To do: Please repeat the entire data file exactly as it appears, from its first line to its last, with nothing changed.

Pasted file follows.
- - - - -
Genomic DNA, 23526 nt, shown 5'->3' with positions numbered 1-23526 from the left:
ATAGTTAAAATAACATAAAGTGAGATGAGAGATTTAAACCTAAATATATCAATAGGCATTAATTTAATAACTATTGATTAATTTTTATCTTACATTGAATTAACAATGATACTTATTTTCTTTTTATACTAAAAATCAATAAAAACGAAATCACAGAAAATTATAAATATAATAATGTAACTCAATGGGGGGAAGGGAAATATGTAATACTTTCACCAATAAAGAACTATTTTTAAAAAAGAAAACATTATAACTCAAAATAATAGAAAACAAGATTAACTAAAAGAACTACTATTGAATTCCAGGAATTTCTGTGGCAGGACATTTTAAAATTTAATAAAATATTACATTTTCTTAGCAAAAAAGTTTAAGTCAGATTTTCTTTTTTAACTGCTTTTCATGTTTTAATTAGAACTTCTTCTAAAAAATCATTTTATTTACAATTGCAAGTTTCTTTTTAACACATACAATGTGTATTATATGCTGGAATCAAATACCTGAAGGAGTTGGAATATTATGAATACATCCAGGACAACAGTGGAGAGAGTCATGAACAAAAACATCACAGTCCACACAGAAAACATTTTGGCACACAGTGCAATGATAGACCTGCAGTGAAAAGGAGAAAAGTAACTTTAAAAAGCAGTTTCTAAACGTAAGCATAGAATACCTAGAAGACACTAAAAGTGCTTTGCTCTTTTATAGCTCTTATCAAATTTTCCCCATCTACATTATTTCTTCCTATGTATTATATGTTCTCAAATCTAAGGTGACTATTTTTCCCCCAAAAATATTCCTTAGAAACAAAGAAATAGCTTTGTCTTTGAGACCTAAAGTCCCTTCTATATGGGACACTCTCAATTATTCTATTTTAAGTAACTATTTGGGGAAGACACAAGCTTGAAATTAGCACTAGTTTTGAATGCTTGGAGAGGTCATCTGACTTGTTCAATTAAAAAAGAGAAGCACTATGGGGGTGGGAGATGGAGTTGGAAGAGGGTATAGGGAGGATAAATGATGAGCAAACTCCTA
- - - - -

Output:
Genomic DNA, 23526 nt, shown 5'->3' with positions numbered 1-23526 from the left:
ATAGTTAAAATAACATAAAGTGAGATGAGAGATTTAAACCTAAATATATCAATAGGCATTAATTTAATAACTATTGATTAATTTTTATCTTACATTGAATTAACAATGATACTTATTTTCTTTTTATACTAAAAATCAATAAAAACGAAATCACAGAAAATTATAAATATAATAATGTAACTCAATGGGGGGAAGGGAAATATGTAATACTTTCACCAATAAAGAACTATTTTTAAAAAAGAAAACATTATAACTCAAAATAATAGAAAACAAGATTAACTAAAAGAACTACTATTGAATTCCAGGAATTTCTGTGGCAGGACATTTTAAAATTTAATAAAATATTACATTTTCTTAGCAAAAAAGTTTAAGTCAGATTTTCTTTTTTAACTGCTTTTCATGTTTTAATTAGAACTTCTTCTAAAAAATCATTTTATTTACAATTGCAAGTTTCTTTTTAACACATACAATGTGTATTATATGCTGGAATCAAATACCTGAAGGAGTTGGAATATTATGAATACATCCAGGACAACAGTGGAGAGAGTCATGAACAAAAACATCACAGTCCACACAGAAAACATTTTGGCACACAGTGCAATGATAGACCTGCAGTGAAAAGGAGAAAAGTAACTTTAAAAAGCAGTTTCTAAACGTAAGCATAGAATACCTAGAAGACACTAAAAGTGCTTTGCTCTTTTATAGCTCTTATCAAATTTTCCCCATCTACATTATTTCTTCCTATGTATTATATGTTCTCAAATCTAAGGTGACTATTTTTCCCCCAAAAATATTCCTTAGAAACAAAGAAATAGCTTTGTCTTTGAGACCTAAAGTCCCTTCTATATGGGACACTCTCAATTATTCTATTTTAAGTAACTATTTGGGGAAGACACAAGCTTGAAATTAGCACTAGTTTTGAATGCTTGGAGAGGTCATCTGACTTGTTCAATTAAAAAAGAGAAGCACTATGGGGGTGGGAGATGGAGTTGGAAGAGGGTATAGGGAGGATAAATGATGAGCAAACTCCTA